Words: Brody Rossiter
A deeply unsettling atmosphere radiates from the visuals of Tsai Ming Ling’s critically lauded 2013 Taiwanese-French drama, Stray Dogs. It is as though a set of gnarled fingers are slowly reaching out from the screen, inching ever closer and forming a deathly grasp around your neck.
The picture’s opening scene depicts a mother sitting at the edge of her children’s bed while delicately combing her hair. The muffled sounds of the young boy and girl’s heavy breaths loop over one another. The room’s makeup is indistinguishable beyond its diminutive dimensions, darkness and evident state of dilapidation. Several minutes pass, to be specific, seven long, hard minutes pass, and very little changes. However, the level of viewer discomfort grows roots, stretching deeper and deeper. This could be the opening of an insidious Asian horror, but suddenly daylight arrives – relocating the children to an ancient forest and offering the viewer a welcome reprieve from the gloom. Nevertheless, the scene’s underlying sense of menace and bizarreness set a potent tone that is exhibited throughout, and while the conventions of nightmarish horror dissipate, the fearful nature of a gruelling everyday grind quickly surfaces.
Little appears in term of convention throughout, and Stray Dogs is perhaps one of the least accessible yet most visually gripping pieces of cinema in recent memory. It depicts the daily lives of the aforementioned children and their alcoholic father. Their mother has somehow disappeared and while they are left to their own devices scouring brightly lit supermarket interiors by day, the father hoists a billboard for hours on end at the edge of a perpetually rainswept and chaotic city centre intersection.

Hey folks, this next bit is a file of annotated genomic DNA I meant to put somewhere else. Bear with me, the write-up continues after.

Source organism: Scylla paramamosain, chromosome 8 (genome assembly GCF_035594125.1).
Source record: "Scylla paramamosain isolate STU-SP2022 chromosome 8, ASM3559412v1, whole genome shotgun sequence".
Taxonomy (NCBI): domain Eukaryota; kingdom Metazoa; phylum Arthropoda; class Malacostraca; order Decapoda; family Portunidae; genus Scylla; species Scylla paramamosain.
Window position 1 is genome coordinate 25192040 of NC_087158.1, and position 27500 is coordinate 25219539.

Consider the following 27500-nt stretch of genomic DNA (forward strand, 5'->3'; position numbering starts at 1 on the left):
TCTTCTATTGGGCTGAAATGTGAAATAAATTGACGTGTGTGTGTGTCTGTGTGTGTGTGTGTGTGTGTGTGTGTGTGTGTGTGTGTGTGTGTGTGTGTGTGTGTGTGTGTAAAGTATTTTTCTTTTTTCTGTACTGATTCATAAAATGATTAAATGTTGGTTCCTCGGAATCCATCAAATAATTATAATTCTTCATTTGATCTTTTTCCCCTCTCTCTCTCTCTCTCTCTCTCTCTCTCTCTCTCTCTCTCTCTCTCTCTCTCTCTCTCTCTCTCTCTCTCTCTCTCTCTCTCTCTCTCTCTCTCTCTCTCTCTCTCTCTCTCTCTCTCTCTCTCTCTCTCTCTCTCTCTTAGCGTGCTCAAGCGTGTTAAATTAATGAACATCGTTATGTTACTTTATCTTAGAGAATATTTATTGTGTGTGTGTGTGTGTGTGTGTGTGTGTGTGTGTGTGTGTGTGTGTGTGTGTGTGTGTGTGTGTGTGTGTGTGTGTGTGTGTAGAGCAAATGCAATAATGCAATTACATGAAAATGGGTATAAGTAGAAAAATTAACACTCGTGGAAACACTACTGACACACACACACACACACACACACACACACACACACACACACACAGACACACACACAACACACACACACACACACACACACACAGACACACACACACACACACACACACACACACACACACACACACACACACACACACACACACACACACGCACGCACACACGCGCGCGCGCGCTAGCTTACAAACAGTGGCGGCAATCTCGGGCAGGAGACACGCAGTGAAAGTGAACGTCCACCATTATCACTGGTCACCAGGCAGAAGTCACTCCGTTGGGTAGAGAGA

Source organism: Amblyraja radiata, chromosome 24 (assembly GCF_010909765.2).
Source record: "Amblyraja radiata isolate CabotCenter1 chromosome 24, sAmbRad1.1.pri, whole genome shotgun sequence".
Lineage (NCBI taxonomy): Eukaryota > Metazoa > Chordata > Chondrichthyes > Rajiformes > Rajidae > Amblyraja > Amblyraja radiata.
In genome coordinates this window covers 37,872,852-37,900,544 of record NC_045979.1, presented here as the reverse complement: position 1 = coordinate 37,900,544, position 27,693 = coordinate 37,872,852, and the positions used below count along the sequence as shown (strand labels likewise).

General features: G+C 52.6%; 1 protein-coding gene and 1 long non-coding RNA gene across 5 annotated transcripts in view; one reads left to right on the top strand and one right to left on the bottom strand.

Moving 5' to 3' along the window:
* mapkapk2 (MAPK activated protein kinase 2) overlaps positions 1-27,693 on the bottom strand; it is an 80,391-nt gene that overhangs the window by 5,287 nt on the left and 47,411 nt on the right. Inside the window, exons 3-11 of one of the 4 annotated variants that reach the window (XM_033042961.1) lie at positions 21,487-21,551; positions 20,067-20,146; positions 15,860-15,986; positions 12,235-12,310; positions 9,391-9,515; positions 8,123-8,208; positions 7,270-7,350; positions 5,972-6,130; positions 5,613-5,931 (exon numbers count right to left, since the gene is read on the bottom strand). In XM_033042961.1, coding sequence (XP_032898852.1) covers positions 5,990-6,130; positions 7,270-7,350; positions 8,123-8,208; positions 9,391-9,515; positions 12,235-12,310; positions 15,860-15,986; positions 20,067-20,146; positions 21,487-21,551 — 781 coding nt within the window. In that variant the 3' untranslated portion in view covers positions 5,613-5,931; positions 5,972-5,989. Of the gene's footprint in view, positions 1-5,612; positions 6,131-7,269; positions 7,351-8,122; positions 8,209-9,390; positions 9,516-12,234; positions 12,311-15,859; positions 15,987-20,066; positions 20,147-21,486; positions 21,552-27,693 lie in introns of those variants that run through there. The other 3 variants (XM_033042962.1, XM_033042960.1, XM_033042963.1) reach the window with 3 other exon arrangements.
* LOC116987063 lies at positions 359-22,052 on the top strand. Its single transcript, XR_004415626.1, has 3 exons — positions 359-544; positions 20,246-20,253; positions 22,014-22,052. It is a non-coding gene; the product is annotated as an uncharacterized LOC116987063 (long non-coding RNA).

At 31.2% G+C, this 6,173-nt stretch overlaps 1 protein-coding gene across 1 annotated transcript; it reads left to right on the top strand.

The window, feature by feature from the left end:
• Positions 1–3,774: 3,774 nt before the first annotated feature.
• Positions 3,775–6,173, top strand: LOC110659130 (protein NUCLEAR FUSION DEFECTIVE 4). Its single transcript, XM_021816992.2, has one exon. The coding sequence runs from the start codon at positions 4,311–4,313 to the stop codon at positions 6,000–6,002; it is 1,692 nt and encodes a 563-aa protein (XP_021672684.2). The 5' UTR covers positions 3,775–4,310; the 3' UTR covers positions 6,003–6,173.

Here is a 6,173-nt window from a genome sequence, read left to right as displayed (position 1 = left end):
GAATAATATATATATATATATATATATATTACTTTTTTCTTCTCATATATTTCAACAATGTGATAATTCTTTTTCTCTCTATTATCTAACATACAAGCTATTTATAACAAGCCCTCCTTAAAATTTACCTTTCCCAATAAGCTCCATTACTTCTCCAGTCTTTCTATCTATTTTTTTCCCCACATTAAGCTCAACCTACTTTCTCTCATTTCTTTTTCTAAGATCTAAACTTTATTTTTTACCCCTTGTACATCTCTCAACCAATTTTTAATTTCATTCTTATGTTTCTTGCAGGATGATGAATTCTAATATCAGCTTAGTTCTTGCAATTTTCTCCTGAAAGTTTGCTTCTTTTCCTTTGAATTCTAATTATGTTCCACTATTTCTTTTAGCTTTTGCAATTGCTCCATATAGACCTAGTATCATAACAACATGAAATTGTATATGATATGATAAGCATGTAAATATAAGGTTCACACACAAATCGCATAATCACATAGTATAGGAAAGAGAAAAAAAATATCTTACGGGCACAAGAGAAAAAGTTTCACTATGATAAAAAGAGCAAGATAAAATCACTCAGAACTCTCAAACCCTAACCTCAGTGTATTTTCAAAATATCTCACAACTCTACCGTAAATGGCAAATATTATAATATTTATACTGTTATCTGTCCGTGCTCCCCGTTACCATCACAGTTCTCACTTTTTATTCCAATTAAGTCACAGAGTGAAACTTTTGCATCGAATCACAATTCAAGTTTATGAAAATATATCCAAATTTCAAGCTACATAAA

The often wordless yet nevertheless eloquent nature of Tsai Ming Ling’s experimental style of filmmaking – the director continues his trend of forming several extended takes into a feature – leaves much open to interpretation. This is not to say that he does not present a series of powerful themes through imagery (themes familiar to Asian cinema, such as societal dislocation and the breakdown of tradition) but rather that the emotional responses that these passages may draw from viewers will likely prove extremely varied.
There is a heaviness to the picture’s character studies that is matched only by the director’s dedication to his aesthetic. The suffocating set–pieces rip and tear at the senses while the camera remains static, and while there is a strangely hypnotic aura at play, that mood is established through mostly stark and uncompromising visuals that are not welcome sights. Whether trudging through muddy wastelands in the shadow of a concrete jungle or depicting a broken man smothering and devouring a raw cabbage for ten minutes, the film is thoroughly obtuse and consistently remarkable. While undeniably vast artistic achievement, Stray Dogs will undoubtedly act to alienate more than it captivates. Suffice to say, it’s not for everyone.